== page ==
Three Ialoveni girls took second prize nationally in the 2018 Diamond Challenge Moldova competition for young entrepreneurs. I mentored the team, which produced a Facebook site to help teenagers learn about careers. The video is also on YouTube.
On Saturday, I used Oprah Winfrey’s magnificent recent speech at the Golden Globes to teach a group of Moldovan high school students about the power of stories.
I was leading a workshop to prepare them for pitches they’ll be giving next weekend at the annual Diamond Challenge competition for young entrepreneurs, which several of us have been supporting as Peace Corps Volunteers. Most of the students knew about Oprah (who doesn’t?), so they were interested when I showed how she began her remarks on the #MeToo movement:
“In 1964, I was a little girl sitting on the linoleum floor of my mother’s house in Milwaukee watching Anne Bancroft present the Oscar for best actor at the 36th Academy Awards. She opened the envelope and said five words that literally made history: ‘The winner is Sidney Poitier.’ Up to the stage came the most elegant man I had ever seen. I remember his tie was white, and of course his skin was black, and I had never seen a black man being celebrated like that. I tried many, many times to explain what a moment like that means to a little girl, a kid watching from the cheap seats as my mom came through the door bone tired from cleaning other people’s houses.”
Oprah used that story to establish a personal connection with her audience, emotionally as well as intellectually. She then continued to tell stories, notably about Recy Taylor, a young black mother who was raped in Alabama by “brutally powerful men. For too long, women have not been heard or believed if they dare speak the truth to the power of those men. But their time is up. Their time is up.”
Like millions of people watching back home, I found Oprah’s words deeply moving. As a former speechwriter, I also admired how she celebrated the power of our own voices. In her case, she praised “all the women who have felt strong enough and empowered enough to speak up and share their personal stories.”
As I told the students on Saturday, effective speeches often open with personal examples. I showed them videos of previous Moldovan teams that won Diamond Challenge competitions. All of them began with members describing how they faced a problem themselves, leading them to develop a product or service to overcome it.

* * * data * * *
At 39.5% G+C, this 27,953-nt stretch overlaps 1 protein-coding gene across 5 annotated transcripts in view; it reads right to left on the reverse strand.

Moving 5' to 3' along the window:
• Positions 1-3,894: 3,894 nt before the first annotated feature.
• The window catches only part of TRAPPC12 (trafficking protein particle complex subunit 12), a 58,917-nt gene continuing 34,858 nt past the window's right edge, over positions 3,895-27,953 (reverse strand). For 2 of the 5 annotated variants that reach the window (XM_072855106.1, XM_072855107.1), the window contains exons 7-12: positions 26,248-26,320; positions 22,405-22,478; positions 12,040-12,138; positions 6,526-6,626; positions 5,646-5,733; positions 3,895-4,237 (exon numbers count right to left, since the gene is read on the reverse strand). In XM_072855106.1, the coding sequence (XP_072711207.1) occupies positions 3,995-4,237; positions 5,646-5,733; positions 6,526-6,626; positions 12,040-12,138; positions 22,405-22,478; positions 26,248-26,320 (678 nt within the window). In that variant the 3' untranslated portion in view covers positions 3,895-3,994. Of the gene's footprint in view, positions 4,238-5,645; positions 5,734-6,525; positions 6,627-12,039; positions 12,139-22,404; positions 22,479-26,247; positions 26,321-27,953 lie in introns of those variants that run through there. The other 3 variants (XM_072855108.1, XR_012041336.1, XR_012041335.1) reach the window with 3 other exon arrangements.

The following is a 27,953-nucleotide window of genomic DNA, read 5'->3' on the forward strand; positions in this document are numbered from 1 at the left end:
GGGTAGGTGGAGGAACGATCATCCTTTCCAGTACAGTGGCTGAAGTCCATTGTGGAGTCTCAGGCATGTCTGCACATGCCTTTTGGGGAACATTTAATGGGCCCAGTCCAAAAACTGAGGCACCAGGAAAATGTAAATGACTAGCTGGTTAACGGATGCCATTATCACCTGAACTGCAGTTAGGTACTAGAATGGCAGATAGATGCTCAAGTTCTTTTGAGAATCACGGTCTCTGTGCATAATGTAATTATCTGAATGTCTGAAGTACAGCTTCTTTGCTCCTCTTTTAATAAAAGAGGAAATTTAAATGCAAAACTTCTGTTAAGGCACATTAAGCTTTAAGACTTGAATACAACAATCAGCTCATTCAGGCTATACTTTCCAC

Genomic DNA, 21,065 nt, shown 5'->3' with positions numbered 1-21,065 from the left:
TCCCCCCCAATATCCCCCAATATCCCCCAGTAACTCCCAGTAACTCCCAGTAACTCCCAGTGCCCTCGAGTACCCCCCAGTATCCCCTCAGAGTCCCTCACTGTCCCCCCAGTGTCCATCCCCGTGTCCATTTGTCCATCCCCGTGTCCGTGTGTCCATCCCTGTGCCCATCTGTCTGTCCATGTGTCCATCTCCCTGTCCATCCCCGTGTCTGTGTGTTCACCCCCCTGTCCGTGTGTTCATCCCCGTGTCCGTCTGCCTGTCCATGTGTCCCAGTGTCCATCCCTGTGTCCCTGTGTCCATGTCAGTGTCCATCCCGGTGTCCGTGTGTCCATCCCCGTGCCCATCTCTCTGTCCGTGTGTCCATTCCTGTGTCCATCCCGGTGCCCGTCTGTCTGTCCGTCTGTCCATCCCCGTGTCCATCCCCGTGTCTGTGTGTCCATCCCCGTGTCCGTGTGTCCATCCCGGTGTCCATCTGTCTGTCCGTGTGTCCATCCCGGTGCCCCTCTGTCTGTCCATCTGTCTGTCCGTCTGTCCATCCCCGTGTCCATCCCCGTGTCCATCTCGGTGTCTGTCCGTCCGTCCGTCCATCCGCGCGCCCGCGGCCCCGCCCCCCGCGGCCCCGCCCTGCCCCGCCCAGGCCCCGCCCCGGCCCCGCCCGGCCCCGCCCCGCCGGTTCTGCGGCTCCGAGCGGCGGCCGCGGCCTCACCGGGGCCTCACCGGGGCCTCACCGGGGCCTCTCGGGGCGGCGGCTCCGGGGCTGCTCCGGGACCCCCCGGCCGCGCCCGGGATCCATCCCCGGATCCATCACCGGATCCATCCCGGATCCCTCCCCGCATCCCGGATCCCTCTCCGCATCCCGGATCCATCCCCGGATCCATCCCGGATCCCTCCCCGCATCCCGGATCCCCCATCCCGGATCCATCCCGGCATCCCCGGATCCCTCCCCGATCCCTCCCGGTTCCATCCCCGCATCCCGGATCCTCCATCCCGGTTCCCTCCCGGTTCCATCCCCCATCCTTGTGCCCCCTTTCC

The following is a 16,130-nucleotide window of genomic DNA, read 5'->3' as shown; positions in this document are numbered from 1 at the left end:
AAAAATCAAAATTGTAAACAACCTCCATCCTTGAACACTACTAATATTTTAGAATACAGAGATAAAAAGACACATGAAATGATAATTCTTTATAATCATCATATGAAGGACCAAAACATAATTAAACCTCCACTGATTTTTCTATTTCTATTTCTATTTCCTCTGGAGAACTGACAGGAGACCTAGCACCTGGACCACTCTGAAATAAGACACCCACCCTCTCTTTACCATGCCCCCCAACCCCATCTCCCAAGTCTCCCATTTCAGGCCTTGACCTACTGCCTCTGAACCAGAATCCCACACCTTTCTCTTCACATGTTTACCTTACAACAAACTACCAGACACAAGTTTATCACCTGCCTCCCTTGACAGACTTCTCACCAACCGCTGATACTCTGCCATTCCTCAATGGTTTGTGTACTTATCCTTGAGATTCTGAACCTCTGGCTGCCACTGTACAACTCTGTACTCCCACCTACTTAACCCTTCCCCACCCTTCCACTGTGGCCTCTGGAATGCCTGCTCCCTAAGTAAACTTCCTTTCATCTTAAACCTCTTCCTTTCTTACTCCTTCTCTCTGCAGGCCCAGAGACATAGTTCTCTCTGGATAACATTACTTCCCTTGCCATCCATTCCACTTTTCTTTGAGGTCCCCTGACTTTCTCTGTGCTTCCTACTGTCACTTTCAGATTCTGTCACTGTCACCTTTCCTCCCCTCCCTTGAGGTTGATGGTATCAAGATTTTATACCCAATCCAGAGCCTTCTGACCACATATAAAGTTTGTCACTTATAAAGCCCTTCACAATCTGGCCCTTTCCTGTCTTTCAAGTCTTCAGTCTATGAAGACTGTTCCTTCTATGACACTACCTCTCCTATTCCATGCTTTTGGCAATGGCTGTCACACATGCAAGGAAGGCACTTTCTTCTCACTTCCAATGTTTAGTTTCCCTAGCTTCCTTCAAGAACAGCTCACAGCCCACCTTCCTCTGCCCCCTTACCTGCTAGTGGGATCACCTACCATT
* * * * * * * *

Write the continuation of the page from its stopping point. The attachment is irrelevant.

I also discussed speech-making generally and the particular format of entrepreneurial pitches. I divided the students into groups to practice their presentations, as you can see in the photos here.
My main point was that humans make judgments with both their heads and their hearts. You usually can’t convince them only with statistics and rational arguments, although those are important, too. You need to make them care.
When I was running a university communications office before joining the Peace Corps, I used to tell scientists and professors the same thing, as in this 2014 article in Inside Higher Ed. I urged them to “come down from Mt. Olympus and share their stories.” Instead of trying to dazzle us with their intellects, I said, they should share their own experiences: “If you are a physician-scientist who is concerned about national health policy, this means telling us what happened yesterday to Mrs. Jones, the woman who said she can’t afford the medication you prescribed.”
I believe this passionately. For better or worse, humans make sense of the world through stories. It’s why I tell stories on this blog.
Here’s another rhetorical technique I love: Closing a blog post or speech by circling back to the opening sentence. In fact, I’ll do that now by turning again to Oprah, who closed her Golden Globes speech by saying, “I want all the girls watching here, now, to know that a new day is on the horizon!” See, she did it, too.